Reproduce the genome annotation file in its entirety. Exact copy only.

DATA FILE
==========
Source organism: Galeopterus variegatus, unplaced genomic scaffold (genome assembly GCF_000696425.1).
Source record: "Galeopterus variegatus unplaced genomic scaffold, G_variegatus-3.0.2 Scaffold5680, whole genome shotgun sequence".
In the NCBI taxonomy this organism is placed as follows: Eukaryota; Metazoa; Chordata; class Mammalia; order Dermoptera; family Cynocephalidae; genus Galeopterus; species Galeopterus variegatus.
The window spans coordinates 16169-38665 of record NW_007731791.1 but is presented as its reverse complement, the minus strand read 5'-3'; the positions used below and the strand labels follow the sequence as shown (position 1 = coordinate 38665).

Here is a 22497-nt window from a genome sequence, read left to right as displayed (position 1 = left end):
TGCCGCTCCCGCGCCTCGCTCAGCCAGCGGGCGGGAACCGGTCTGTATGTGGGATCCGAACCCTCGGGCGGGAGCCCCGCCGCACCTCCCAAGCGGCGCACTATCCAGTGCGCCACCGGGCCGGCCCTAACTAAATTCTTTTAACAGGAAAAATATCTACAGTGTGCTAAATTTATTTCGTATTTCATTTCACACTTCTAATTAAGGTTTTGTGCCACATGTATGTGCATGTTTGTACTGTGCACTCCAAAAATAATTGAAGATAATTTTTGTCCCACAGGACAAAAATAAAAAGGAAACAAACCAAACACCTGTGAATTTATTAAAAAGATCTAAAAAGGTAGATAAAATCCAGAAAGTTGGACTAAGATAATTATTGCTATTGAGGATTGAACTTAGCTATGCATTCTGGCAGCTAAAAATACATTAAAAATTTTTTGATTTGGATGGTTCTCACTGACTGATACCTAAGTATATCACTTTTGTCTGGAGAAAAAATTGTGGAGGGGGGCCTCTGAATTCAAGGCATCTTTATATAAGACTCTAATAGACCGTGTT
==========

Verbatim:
Source organism: Galeopterus variegatus, unplaced genomic scaffold (genome assembly GCF_000696425.1).
Source record: "Galeopterus variegatus unplaced genomic scaffold, G_variegatus-3.0.2 Scaffold5680, whole genome shotgun sequence".
In the NCBI taxonomy this organism is placed as follows: Eukaryota; Metazoa; Chordata; class Mammalia; order Dermoptera; family Cynocephalidae; genus Galeopterus; species Galeopterus variegatus.
The window spans coordinates 16169-38665 of record NW_007731791.1 but is presented as its reverse complement, the minus strand read 5'-3'; the positions used below and the strand labels follow the sequence as shown (position 1 = coordinate 38665).

Here is a 22497-nt window from a genome sequence, read left to right as displayed (position 1 = left end):
TGCCGCTCCCGCGCCTCGCTCAGCCAGCGGGCGGGAACCGGTCTGTATGTGGGATCCGAACCCTCGGGCGGGAGCCCCGCCGCACCTCCCAAGCGGCGCACTATCCAGTGCGCCACCGGGCCGGCCCTAACTAAATTCTTTTAACAGGAAAAATATCTACAGTGTGCTAAATTTATTTCGTATTTCATTTCACACTTCTAATTAAGGTTTTGTGCCACATGTATGTGCATGTTTGTACTGTGCACTCCAAAAATAATTGAAGATAATTTTTGTCCCACAGGACAAAAATAAAAAGGAAACAAACCAAACACCTGTGAATTTATTAAAAAGATCTAAAAAGGTAGATAAAATCCAGAAAGTTGGACTAAGATAATTATTGCTATTGAGGATTGAACTTAGCTATGCATTCTGGCAGCTAAAAATACATTAAAAATTTTTTGATTTGGATGGTTCTCACTGACTGATACCTAAGTATATCACTTTTGTCTGGAGAAAAAATTGTGGAGGGGGGCCTCTGAATTCAAGGCATCTTTATATAAGACTCTAATAGACCGTGTT